Belize isn’t a large country, with only 240 miles of coastline just south of Mexico on the Yucatan Peninsula, but is home to the second largest barrier reef in the world as well as seemingly endless white sand flats and intricate mangrove bays and lagoons. These areas provide habitat for bonefish, permit, and both resident and migratory tarpon. It’s home also to barracuda, needlefish and an array of other species you don’t really want to catch, but can’t resist casting to. The main trifecta of game-fish are all protected catch and release species; making Belize a primo destination for grand-slam potential.
Until this, I’ve been a true trout weenie. Most of my savings (or lack thereof) typically go into the gas tank for weekend migrations to the Henry’s Fork and Green River chasing snotty, dry-fly sipping trout, so I hadn’t put much thought towards the salt. That is, until my cohort Andrew stormed into the shop one random afternoon raving about cheap plane tickets. After a day or two of arm-twisting, research, and fish-porn we were booked and planning out a week of flats fishing based out of Ambergris Caye, Belize.
It can be an easy trip, though we sacrificed simplicity to save money on tickets. An itinerary rich with connections and red-eye flights put us down early morning in Belize City, where we hopped in a cab to the marina and on a water taxi to Ambergris Caye. We settled in to our digs in San Pedro, rented ourselves a golf cart for transport and were off canvassing the island. Before we knew it, we were swimming in Belikins’ (local beer of choice) and grubbing on jerk chicken. One last drink before bed diluted my concern that I wouldn’t be able to sleep. It was a nervousness that threatened insomnia, like the following morning is the first day of school…though I’m actually excited.
We spent a full day yesterday on foot exploring some local flats, DIY style. We were hyped to have discovered what the hell a bonefish looks like, but we’re ready to get on a boat. We’re up early tying leaders, corralling flies and putting together the myriad of rods we’re hoping to need, as it’s more likely today we’ll have shots at the other species. Golf-cart gets loaded up under the first rays of morning light and we’re off on the short drive to the lodge. Initially, we miss our turn. El Pescador is nestled in the trees off the main road and indicated only by a small hand-painted sign. It’s as if they intend to remain hidden.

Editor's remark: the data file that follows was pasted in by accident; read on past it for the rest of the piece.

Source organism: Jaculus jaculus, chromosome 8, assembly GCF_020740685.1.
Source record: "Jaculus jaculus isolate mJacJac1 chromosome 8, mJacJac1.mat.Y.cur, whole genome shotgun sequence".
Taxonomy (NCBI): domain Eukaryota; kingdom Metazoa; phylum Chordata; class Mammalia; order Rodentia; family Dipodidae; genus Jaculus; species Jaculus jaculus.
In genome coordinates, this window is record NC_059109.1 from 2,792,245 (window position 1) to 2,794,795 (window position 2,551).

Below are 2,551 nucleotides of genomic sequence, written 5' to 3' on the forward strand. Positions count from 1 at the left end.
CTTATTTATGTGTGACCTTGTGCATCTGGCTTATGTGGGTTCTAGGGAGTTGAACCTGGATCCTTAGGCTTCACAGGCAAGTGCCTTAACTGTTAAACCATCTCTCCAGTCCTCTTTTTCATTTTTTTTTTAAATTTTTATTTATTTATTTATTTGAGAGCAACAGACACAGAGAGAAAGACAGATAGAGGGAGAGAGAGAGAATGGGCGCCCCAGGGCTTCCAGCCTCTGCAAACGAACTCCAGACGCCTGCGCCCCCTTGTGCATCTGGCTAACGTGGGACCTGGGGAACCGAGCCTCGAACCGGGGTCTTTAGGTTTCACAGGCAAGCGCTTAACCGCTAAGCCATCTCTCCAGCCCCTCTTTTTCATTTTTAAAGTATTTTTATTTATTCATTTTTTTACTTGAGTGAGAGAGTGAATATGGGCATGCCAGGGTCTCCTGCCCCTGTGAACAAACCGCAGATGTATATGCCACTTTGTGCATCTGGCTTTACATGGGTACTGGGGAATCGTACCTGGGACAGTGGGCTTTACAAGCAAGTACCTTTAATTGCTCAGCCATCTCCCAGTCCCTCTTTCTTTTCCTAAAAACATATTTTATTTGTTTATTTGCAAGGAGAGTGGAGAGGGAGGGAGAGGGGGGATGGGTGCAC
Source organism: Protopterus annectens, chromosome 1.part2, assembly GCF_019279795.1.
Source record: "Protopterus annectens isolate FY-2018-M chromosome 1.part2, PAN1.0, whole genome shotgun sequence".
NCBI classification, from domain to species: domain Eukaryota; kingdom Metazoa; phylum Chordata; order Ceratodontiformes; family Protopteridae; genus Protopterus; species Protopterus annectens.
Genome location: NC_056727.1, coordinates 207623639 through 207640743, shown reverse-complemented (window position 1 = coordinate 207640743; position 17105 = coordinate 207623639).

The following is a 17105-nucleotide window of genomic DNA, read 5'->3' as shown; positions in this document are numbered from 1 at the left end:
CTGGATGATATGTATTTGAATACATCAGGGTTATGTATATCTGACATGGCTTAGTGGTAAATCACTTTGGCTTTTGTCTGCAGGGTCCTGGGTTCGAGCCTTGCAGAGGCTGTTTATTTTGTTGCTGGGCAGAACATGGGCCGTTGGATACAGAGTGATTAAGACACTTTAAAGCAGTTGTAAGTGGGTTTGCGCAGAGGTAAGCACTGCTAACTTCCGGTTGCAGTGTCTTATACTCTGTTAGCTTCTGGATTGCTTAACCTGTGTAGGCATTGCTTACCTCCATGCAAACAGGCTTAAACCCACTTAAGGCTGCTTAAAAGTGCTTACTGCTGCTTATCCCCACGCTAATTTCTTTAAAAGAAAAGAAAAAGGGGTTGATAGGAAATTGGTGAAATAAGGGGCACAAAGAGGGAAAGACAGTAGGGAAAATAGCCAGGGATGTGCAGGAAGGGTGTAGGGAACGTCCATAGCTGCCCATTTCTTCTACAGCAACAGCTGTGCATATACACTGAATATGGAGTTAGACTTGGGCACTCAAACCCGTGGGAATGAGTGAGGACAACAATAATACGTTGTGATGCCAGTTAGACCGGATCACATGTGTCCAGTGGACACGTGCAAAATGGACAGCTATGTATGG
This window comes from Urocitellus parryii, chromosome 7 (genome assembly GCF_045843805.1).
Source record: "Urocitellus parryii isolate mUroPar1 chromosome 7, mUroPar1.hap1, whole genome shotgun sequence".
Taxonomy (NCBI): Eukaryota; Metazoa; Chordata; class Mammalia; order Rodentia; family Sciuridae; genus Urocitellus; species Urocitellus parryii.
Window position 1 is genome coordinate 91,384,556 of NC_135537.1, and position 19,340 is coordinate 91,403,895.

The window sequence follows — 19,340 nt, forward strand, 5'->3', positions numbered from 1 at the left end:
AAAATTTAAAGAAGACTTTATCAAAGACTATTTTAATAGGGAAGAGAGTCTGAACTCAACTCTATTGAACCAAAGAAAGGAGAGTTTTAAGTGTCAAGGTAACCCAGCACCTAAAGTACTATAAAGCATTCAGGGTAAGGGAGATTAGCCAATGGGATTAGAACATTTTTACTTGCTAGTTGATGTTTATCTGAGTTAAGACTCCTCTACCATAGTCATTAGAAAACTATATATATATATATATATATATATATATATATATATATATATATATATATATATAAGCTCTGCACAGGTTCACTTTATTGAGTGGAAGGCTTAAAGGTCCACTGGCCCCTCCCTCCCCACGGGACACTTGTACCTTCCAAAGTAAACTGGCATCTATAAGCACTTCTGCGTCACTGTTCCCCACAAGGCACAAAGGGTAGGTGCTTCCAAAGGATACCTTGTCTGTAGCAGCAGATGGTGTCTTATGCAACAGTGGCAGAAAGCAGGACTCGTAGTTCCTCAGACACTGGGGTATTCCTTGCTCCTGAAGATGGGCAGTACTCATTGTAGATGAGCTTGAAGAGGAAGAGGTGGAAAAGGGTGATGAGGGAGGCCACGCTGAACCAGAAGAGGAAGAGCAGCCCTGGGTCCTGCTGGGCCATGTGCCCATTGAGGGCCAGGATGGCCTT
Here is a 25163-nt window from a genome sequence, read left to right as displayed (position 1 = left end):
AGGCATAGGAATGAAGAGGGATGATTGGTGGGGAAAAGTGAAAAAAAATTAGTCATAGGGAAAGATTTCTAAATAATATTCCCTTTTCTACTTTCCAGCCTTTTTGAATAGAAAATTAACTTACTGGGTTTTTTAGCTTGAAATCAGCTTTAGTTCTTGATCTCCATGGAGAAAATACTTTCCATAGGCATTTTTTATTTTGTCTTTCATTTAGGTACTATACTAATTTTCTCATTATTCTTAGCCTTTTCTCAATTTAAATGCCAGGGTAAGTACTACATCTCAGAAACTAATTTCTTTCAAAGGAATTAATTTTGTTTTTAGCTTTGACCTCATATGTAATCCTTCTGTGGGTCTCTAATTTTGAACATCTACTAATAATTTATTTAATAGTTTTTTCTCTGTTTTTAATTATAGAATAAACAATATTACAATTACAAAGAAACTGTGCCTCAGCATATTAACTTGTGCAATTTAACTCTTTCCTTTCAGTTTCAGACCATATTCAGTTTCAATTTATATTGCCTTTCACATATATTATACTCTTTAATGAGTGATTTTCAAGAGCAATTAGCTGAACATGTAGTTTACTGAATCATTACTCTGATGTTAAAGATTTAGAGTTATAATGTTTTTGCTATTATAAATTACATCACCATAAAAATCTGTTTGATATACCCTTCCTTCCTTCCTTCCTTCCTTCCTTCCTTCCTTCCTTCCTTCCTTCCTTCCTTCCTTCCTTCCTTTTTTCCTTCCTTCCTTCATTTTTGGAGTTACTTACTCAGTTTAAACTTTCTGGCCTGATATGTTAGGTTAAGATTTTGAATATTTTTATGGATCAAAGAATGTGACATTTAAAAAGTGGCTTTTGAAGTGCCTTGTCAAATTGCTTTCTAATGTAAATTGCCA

We stroll in to the main courtyard at 6:45am on the mark, and are greeted and kindly asked if we’ve had breakfast. We haven’t eaten so we’re offered, but also kind of told, to sit down and grab some food. Now I’m not much of a breakfast person but after a few evening drinks and an afternoon spent at the free-clinic (perhaps a story for another time…) it’s damn near impossible to pass up. Down here in the tropics, meals like this go a long way. We feed on fresh fruit, omelets, johnny-cakes, toast, juice and most importantly a few cups of coffee. Okay, now we’re ready.
Junior will be our guide today. I know nothing about him but his name, after being passed around Western Rivers in stories of trips passed. We talk plans before he picks through my boxes of flies. Bonefish and Permit: check. White tarpon toads? How have I not tied up any white tarpon toads? We grab a few from the shop along with our licenses. Junior’s boat is ready, and the last still tied to the dock. I sense some dissatisfaction with our slow morning. First thing first, we’re going to milk what’s left of our morning looking for tarpon. Junior mentions something about having already done a few fish by this time yesterday… Okay, okay we get it.